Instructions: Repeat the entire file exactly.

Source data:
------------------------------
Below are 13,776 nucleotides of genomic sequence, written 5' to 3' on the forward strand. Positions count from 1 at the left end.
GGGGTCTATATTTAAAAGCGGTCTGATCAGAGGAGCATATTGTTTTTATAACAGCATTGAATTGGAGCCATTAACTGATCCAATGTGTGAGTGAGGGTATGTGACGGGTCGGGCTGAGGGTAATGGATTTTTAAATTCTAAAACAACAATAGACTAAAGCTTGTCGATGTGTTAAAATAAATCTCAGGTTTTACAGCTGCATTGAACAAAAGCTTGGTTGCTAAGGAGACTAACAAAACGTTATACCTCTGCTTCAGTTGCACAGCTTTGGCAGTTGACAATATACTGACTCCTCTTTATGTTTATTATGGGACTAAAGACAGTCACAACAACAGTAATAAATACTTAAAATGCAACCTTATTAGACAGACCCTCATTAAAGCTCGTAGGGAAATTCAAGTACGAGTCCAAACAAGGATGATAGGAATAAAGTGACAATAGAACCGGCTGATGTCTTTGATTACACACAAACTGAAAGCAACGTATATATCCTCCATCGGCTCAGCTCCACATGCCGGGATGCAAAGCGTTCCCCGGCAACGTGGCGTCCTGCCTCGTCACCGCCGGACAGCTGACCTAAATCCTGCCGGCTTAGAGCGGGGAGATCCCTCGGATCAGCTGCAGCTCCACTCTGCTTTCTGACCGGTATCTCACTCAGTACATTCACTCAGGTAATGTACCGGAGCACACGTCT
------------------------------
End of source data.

Below are 13,776 nucleotides of genomic sequence, written 5' to 3' on the forward strand. Positions count from 1 at the left end.
GGGGTCTATATTTAAAAGCGGTCTGATCAGAGGAGCATATTGTTTTTATAACAGCATTGAATTGGAGCCATTAACTGATCCAATGTGTGAGTGAGGGTATGTGACGGGTCGGGCTGAGGGTAATGGATTTTTAAATTCTAAAACAACAATAGACTAAAGCTTGTCGATGTGTTAAAATAAATCTCAGGTTTTACAGCTGCATTGAACAAAAGCTTGGTTGCTAAGGAGACTAACAAAACGTTATACCTCTGCTTCAGTTGCACAGCTTTGGCAGTTGACAATATACTGACTCCTCTTTATGTTTATTATGGGACTAAAGACAGTCACAACAACAGTAATAAATACTTAAAATGCAACCTTATTAGACAGACCCTCATTAAAGCTCGTAGGGAAATTCAAGTACGAGTCCAAACAAGGATGATAGGAATAAAGTGACAATAGAACCGGCTGATGTCTTTGATTACACACAAACTGAAAGCAACGTATATATCCTCCATCGGCTCAGCTCCACATGCCGGGATGCAAAGCGTTCCCCGGCAACGTGGCGTCCTGCCTCGTCACCGCCGGACAGCTGACCTAAATCCTGCCGGCTTAGAGCGGGGAGATCCCTCGGATCAGCTGCAGCTCCACTCTGCTTTCTGACCGGTATCTCACTCAGTACATTCACTCAGGTAATGTACCGGAGCACACGTCT